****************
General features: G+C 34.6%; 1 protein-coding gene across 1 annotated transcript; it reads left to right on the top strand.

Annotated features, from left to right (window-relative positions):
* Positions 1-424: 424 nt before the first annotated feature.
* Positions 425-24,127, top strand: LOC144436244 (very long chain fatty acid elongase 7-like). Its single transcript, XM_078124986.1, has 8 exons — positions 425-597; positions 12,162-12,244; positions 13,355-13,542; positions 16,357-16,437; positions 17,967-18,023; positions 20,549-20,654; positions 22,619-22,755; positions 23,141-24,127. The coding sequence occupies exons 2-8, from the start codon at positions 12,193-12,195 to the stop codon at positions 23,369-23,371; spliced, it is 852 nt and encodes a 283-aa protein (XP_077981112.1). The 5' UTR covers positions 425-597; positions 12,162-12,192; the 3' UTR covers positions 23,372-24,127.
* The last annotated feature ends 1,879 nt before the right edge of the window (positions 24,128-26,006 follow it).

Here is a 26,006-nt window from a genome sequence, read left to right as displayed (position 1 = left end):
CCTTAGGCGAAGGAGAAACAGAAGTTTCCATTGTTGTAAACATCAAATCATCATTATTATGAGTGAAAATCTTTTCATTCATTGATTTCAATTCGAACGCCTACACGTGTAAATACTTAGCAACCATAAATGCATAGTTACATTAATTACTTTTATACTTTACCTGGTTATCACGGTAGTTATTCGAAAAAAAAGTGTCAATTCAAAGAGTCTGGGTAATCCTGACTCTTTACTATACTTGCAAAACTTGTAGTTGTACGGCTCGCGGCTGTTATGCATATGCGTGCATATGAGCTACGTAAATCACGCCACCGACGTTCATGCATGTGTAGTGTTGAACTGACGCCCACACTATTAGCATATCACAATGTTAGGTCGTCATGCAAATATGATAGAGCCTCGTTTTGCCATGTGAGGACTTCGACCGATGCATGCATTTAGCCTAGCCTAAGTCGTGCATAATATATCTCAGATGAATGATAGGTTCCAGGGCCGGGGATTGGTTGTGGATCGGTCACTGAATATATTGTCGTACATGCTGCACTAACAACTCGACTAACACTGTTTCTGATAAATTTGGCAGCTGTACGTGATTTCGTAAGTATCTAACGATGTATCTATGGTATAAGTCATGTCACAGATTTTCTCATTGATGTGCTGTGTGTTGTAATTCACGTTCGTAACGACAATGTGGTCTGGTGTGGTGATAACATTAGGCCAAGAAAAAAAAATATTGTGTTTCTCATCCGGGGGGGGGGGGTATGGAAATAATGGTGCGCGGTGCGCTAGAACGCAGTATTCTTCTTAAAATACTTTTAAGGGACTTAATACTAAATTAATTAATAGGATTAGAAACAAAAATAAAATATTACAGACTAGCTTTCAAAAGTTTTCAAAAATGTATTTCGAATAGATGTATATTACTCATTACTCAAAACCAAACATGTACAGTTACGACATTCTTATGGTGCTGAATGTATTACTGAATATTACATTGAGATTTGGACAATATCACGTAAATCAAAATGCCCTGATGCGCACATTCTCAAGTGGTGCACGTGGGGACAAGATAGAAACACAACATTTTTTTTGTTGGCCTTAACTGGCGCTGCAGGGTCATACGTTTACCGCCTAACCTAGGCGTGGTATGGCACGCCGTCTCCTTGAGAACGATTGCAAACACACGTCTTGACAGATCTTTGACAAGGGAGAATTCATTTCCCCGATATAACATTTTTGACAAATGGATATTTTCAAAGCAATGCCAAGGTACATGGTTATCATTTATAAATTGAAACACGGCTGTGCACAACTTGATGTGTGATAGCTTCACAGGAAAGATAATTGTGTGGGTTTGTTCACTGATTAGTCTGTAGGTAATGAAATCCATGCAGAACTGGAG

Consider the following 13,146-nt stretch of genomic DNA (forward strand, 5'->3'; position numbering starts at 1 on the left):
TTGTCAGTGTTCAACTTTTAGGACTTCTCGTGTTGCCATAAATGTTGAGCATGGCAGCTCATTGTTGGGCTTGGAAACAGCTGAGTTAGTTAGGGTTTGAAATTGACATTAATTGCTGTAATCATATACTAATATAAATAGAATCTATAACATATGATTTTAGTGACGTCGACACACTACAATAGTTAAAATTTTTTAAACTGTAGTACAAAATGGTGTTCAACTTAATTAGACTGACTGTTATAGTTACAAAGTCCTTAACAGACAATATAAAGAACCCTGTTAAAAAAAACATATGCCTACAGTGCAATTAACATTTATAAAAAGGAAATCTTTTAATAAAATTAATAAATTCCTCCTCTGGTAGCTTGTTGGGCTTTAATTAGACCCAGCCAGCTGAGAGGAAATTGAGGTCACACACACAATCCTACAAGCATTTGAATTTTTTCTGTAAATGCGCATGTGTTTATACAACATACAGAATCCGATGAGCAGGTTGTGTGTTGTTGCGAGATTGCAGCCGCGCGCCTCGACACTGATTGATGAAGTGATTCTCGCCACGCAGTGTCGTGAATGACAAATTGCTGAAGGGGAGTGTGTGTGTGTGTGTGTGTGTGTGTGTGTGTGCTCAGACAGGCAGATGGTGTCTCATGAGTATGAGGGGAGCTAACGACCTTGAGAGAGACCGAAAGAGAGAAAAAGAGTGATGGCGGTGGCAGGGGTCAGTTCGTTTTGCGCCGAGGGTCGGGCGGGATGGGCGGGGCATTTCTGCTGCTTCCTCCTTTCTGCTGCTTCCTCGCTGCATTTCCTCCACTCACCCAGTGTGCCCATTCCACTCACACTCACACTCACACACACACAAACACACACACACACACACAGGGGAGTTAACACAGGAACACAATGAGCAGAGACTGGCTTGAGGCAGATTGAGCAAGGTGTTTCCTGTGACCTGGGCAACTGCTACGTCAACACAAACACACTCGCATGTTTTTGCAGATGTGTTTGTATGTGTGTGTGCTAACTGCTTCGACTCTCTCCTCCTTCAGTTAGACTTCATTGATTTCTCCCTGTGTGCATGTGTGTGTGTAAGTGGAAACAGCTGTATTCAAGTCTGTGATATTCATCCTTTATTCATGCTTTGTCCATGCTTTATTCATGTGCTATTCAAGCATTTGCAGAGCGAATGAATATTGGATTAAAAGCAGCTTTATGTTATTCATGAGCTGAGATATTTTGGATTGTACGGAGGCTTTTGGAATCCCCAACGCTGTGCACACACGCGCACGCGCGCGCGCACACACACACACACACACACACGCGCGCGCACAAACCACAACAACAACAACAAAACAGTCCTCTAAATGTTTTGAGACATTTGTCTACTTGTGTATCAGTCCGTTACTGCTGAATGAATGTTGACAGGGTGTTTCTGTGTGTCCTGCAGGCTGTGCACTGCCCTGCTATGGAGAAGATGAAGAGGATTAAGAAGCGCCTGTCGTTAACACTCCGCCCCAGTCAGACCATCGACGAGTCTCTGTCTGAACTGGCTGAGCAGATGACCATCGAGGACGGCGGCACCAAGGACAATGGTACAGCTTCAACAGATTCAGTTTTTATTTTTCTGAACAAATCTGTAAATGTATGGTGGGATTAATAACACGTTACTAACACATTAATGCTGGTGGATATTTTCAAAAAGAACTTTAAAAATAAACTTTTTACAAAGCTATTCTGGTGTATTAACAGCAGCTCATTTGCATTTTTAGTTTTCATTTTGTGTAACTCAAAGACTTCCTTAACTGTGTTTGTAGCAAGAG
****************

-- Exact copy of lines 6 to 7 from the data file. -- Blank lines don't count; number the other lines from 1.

Here is a 26,006-nt window from a genome sequence, read left to right as displayed (position 1 = left end):
CCTTAGGCGAAGGAGAAACAGAAGTTTCCATTGTTGTAAACATCAAATCATCATTATTATGAGTGAAAATCTTTTCATTCATTGATTTCAATTCGAACGCCTACACGTGTAAATACTTAGCAACCATAAATGCATAGTTACATTAATTACTTTTATACTTTACCTGGTTATCACGGTAGTTATTCGAAAAAAAAGTGTCAATTCAAAGAGTCTGGGTAATCCTGACTCTTTACTATACTTGCAAAACTTGTAGTTGTACGGCTCGCGGCTGTTATGCATATGCGTGCATATGAGCTACGTAAATCACGCCACCGACGTTCATGCATGTGTAGTGTTGAACTGACGCCCACACTATTAGCATATCACAATGTTAGGTCGTCATGCAAATATGATAGAGCCTCGTTTTGCCATGTGAGGACTTCGACCGATGCATGCATTTAGCCTAGCCTAAGTCGTGCATAATATATCTCAGATGAATGATAGGTTCCAGGGCCGGGGATTGGTTGTGGATCGGTCACTGAATATATTGTCGTACATGCTGCACTAACAACTCGACTAACACTGTTTCTGATAAATTTGGCAGCTGTACGTGATTTCGTAAGTATCTAACGATGTATCTATGGTATAAGTCATGTCACAGATTTTCTCATTGATGTGCTGTGTGTTGTAATTCACGTTCGTAACGACAATGTGGTCTGGTGTGGTGATAACATTAGGCCAAGAAAAAAAAATATTGTGTTTCTCATCCGGGGGGGGGGGGTATGGAAATAATGGTGCGCGGTGCGCTAGAACGCAGTATTCTTCTTAAAATACTTTTAAGGGACTTAATACTAAATTAATTAATAGGATTAGAAACAAAAATAAAATATTACAGACTAGCTTTCAAAAGTTTTCAAAAATGTATTTCGAATAGATGTATATTACTCATTACTCAAAACCAAACATGTACAGTTACGACATTCTTATGGTGCTGAATGTATTACTGAATATTACATTGAGATTTGGACAATATCACGTAAATCAAAATGCCCTGATGCGCACATTCTCAAGTGGTGCACGTGGGGACAAGATAGAAACACAACATTTTTTTTGTTGGCCTTAACTGGCGCTGCAGGGTCATACGTTTACCGCCTAACCTAGGCGTGGTATGGCACGCCGTCTCCTTGAGAACGATTGCAAACACACGTCTTGACAGATCTTTGACAAGGGAGAATTCATTTCCCCGATATAACATTTTTGACAAATGGATATTTTCAAAGCAATGCCAAGGTACATGGTTATCATTTATAAATTGAAACACGGCTGTGCACAACTTGATGTGTGATAGCTTCACAGGAAAGATAATTGTGTGGGTTTGTTCACTGATTAGTCTGTAGGTAATGAAATCCATGCAGAACTGGAG